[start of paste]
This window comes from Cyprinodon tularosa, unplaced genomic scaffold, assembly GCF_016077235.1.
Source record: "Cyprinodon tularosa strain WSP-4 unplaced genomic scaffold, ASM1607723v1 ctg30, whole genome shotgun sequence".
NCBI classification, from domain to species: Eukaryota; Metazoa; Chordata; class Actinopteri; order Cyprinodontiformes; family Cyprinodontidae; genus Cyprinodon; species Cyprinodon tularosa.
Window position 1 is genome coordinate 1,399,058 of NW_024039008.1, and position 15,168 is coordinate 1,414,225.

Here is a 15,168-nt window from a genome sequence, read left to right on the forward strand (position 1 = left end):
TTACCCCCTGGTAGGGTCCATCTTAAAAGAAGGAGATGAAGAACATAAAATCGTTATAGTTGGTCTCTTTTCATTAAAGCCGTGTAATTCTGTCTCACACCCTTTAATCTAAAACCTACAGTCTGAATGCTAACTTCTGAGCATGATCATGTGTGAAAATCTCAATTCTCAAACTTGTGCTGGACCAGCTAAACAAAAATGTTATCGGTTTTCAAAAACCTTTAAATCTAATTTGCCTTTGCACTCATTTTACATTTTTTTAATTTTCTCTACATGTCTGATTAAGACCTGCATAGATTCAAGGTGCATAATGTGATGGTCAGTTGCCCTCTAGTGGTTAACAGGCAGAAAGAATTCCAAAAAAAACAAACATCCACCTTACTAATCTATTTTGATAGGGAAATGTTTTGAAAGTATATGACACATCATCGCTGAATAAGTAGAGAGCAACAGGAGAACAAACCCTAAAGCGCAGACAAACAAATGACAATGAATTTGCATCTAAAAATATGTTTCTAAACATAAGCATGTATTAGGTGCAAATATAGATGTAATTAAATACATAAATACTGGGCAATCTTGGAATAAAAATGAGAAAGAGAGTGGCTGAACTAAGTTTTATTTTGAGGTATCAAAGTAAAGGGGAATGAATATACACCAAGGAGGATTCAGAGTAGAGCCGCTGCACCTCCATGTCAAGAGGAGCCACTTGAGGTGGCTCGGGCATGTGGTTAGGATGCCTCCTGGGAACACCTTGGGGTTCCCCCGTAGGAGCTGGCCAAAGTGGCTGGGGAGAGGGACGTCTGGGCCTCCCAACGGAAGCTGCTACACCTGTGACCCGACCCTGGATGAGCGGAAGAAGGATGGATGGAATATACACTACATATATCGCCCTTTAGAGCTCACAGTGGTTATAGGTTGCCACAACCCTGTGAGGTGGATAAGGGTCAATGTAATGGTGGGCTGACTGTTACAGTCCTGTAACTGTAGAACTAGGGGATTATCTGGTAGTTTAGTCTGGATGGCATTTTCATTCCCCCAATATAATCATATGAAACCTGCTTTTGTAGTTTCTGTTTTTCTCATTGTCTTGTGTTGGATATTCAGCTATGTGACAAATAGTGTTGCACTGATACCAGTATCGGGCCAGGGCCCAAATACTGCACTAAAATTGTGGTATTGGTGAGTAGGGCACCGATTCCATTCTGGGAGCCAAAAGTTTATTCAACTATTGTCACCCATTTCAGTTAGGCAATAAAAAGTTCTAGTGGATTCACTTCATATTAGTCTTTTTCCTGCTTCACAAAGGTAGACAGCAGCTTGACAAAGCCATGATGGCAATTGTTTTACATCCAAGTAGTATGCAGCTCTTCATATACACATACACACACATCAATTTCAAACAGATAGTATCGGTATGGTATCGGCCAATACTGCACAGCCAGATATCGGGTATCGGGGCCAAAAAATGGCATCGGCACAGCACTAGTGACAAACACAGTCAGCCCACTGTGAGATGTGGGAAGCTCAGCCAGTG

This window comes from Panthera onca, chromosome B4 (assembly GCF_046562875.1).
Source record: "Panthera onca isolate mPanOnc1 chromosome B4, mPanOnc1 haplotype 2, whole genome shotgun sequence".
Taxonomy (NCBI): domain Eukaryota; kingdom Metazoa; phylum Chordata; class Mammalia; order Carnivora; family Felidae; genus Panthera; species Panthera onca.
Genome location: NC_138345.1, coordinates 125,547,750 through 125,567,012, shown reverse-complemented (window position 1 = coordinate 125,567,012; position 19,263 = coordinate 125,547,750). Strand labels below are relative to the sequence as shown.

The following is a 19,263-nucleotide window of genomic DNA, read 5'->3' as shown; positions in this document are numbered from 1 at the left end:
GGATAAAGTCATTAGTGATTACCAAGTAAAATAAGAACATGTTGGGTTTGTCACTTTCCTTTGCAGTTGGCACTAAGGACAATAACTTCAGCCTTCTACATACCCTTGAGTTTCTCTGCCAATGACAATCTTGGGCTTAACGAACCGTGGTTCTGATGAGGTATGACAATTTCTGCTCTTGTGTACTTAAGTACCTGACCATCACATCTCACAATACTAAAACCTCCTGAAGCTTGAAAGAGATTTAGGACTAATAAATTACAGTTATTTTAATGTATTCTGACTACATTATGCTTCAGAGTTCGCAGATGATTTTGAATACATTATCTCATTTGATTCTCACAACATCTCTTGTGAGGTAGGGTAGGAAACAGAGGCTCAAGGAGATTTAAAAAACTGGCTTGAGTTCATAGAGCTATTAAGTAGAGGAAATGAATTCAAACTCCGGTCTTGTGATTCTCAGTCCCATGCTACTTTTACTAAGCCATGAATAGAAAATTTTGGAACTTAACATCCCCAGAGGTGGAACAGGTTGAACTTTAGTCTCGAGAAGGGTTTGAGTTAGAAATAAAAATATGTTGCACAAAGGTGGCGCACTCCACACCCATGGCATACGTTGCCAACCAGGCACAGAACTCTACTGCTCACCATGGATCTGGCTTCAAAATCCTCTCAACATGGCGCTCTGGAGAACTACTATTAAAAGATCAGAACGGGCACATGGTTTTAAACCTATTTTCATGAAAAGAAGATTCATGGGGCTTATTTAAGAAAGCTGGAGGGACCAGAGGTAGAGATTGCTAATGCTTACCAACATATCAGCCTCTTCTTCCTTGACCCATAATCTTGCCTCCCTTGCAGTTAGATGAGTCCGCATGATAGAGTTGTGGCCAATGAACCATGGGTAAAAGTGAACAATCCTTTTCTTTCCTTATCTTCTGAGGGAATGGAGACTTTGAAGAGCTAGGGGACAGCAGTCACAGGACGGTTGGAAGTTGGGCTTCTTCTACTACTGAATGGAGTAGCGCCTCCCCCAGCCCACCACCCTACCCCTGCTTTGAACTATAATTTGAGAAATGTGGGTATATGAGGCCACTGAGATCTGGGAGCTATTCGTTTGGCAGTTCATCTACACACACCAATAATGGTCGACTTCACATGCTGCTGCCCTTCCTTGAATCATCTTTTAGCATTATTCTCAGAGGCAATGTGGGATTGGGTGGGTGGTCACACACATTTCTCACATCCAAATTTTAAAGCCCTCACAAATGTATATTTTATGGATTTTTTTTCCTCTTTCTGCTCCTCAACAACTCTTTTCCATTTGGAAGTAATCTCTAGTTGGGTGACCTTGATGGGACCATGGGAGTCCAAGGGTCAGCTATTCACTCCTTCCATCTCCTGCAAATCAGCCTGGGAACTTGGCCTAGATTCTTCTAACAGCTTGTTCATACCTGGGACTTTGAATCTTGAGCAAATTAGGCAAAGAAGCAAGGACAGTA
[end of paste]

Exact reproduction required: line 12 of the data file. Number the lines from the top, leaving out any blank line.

GGATAAAGTCATTAGTGATTACCAAGTAAAATAAGAACATGTTGGGTTTGTCACTTTCCTTTGCAGTTGGCACTAAGGACAATAACTTCAGCCTTCTACATACCCTTGAGTTTCTCTGCCAATGACAATCTTGGGCTTAACGAACCGTGGTTCTGATGAGGTATGACAATTTCTGCTCTTGTGTACTTAAGTACCTGACCATCACATCTCACAATACTAAAACCTCCTGAAGCTTGAAAGAGATTTAGGACTAATAAATTACAGTTATTTTAATGTATTCTGACTACATTATGCTTCAGAGTTCGCAGATGATTTTGAATACATTATCTCATTTGATTCTCACAACATCTCTTGTGAGGTAGGGTAGGAAACAGAGGCTCAAGGAGATTTAAAAAACTGGCTTGAGTTCATAGAGCTATTAAGTAGAGGAAATGAATTCAAACTCCGGTCTTGTGATTCTCAGTCCCATGCTACTTTTACTAAGCCATGAATAGAAAATTTTGGAACTTAACATCCCCAGAGGTGGAACAGGTTGAACTTTAGTCTCGAGAAGGGTTTGAGTTAGAAATAAAAATATGTTGCACAAAGGTGGCGCACTCCACACCCATGGCATACGTTGCCAACCAGGCACAGAACTCTACTGCTCACCATGGATCTGGCTTCAAAATCCTCTCAACATGGCGCTCTGGAGAACTACTATTAAAAGATCAGAACGGGCACATGGTTTTAAACCTATTTTCATGAAAAGAAGATTCATGGGGCTTATTTAAGAAAGCTGGAGGGACCAGAGGTAGAGATTGCTAATGCTTACCAACATATCAGCCTCTTCTTCCTTGACCCATAATCTTGCCTCCCTTGCAGTTAGATGAGTCCGCATGATAGAGTTGTGGCCAATGAACCATGGGTAAAAGTGAACAATCCTTTTCTTTCCTTATCTTCTGAGGGAATGGAGACTTTGAAGAGCTAGGGGACAGCAGTCACAGGACGGTTGGAAGTTGGGCTTCTTCTACTACTGAATGGAGTAGCGCCTCCCCCAGCCCACCACCCTACCCCTGCTTTGAACTATAATTTGAGAAATGTGGGTATATGAGGCCACTGAGATCTGGGAGCTATTCGTTTGGCAGTTCATCTACACACACCAATAATGGTCGACTTCACATGCTGCTGCCCTTCCTTGAATCATCTTTTAGCATTATTCTCAGAGGCAATGTGGGATTGGGTGGGTGGTCACACACATTTCTCACATCCAAATTTTAAAGCCCTCACAAATGTATATTTTATGGATTTTTTTTCCTCTTTCTGCTCCTCAACAACTCTTTTCCATTTGGAAGTAATCTCTAGTTGGGTGACCTTGATGGGACCATGGGAGTCCAAGGGTCAGCTATTCACTCCTTCCATCTCCTGCAAATCAGCCTGGGAACTTGGCCTAGATTCTTCTAACAGCTTGTTCATACCTGGGACTTTGAATCTTGAGCAAATTAGGCAAAGAAGCAAGGACAGTA